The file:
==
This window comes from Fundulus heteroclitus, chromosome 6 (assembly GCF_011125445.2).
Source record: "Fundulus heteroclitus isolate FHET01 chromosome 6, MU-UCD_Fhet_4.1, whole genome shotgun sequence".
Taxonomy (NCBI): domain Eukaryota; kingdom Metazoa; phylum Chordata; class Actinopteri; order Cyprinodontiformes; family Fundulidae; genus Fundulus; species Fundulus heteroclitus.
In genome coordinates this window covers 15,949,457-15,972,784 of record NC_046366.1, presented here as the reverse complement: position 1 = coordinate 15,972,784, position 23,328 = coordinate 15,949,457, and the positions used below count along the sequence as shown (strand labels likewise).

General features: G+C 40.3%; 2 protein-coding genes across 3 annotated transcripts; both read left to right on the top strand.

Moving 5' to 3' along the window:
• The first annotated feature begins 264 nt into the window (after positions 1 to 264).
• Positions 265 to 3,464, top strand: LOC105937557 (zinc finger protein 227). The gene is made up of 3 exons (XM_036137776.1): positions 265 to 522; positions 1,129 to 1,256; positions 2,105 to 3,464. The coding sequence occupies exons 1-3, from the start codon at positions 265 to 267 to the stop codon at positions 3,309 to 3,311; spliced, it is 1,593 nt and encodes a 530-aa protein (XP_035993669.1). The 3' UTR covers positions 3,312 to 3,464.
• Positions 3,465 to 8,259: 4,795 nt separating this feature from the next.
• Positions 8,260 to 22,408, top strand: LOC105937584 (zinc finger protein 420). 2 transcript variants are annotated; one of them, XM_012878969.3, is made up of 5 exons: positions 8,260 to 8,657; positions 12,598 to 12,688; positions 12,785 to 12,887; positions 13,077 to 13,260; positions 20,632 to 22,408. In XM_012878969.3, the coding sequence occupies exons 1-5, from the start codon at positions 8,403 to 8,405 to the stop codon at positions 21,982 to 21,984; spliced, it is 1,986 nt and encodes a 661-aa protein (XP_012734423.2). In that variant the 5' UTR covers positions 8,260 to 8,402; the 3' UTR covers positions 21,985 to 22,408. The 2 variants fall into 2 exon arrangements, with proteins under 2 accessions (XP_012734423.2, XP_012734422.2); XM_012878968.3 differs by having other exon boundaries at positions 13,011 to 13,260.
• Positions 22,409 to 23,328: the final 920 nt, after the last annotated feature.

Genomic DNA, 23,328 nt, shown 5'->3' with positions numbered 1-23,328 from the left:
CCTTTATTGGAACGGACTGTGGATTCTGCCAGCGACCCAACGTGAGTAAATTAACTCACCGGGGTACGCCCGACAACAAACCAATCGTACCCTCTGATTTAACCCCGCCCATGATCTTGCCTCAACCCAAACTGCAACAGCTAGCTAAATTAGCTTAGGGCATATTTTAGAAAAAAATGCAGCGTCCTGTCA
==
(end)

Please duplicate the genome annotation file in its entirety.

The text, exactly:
This window comes from Fundulus heteroclitus, chromosome 6 (assembly GCF_011125445.2).
Source record: "Fundulus heteroclitus isolate FHET01 chromosome 6, MU-UCD_Fhet_4.1, whole genome shotgun sequence".
Taxonomy (NCBI): domain Eukaryota; kingdom Metazoa; phylum Chordata; class Actinopteri; order Cyprinodontiformes; family Fundulidae; genus Fundulus; species Fundulus heteroclitus.
In genome coordinates this window covers 15,949,457-15,972,784 of record NC_046366.1, presented here as the reverse complement: position 1 = coordinate 15,972,784, position 23,328 = coordinate 15,949,457, and the positions used below count along the sequence as shown (strand labels likewise).

General features: G+C 40.3%; 2 protein-coding genes across 3 annotated transcripts; both read left to right on the top strand.

Moving 5' to 3' along the window:
• The first annotated feature begins 264 nt into the window (after positions 1 to 264).
• Positions 265 to 3,464, top strand: LOC105937557 (zinc finger protein 227). The gene is made up of 3 exons (XM_036137776.1): positions 265 to 522; positions 1,129 to 1,256; positions 2,105 to 3,464. The coding sequence occupies exons 1-3, from the start codon at positions 265 to 267 to the stop codon at positions 3,309 to 3,311; spliced, it is 1,593 nt and encodes a 530-aa protein (XP_035993669.1). The 3' UTR covers positions 3,312 to 3,464.
• Positions 3,465 to 8,259: 4,795 nt separating this feature from the next.
• Positions 8,260 to 22,408, top strand: LOC105937584 (zinc finger protein 420). 2 transcript variants are annotated; one of them, XM_012878969.3, is made up of 5 exons: positions 8,260 to 8,657; positions 12,598 to 12,688; positions 12,785 to 12,887; positions 13,077 to 13,260; positions 20,632 to 22,408. In XM_012878969.3, the coding sequence occupies exons 1-5, from the start codon at positions 8,403 to 8,405 to the stop codon at positions 21,982 to 21,984; spliced, it is 1,986 nt and encodes a 661-aa protein (XP_012734423.2). In that variant the 5' UTR covers positions 8,260 to 8,402; the 3' UTR covers positions 21,985 to 22,408. The 2 variants fall into 2 exon arrangements, with proteins under 2 accessions (XP_012734423.2, XP_012734422.2); XM_012878968.3 differs by having other exon boundaries at positions 13,011 to 13,260.
• Positions 22,409 to 23,328: the final 920 nt, after the last annotated feature.

Genomic DNA, 23,328 nt, shown 5'->3' with positions numbered 1-23,328 from the left:
CCTTTATTGGAACGGACTGTGGATTCTGCCAGCGACCCAACGTGAGTAAATTAACTCACCGGGGTACGCCCGACAACAAACCAATCGTACCCTCTGATTTAACCCCGCCCATGATCTTGCCTCAACCCAAACTGCAACAGCTAGCTAAATTAGCTTAGGGCATATTTTAGAAAAAAATGCAGCGTCCTGTCA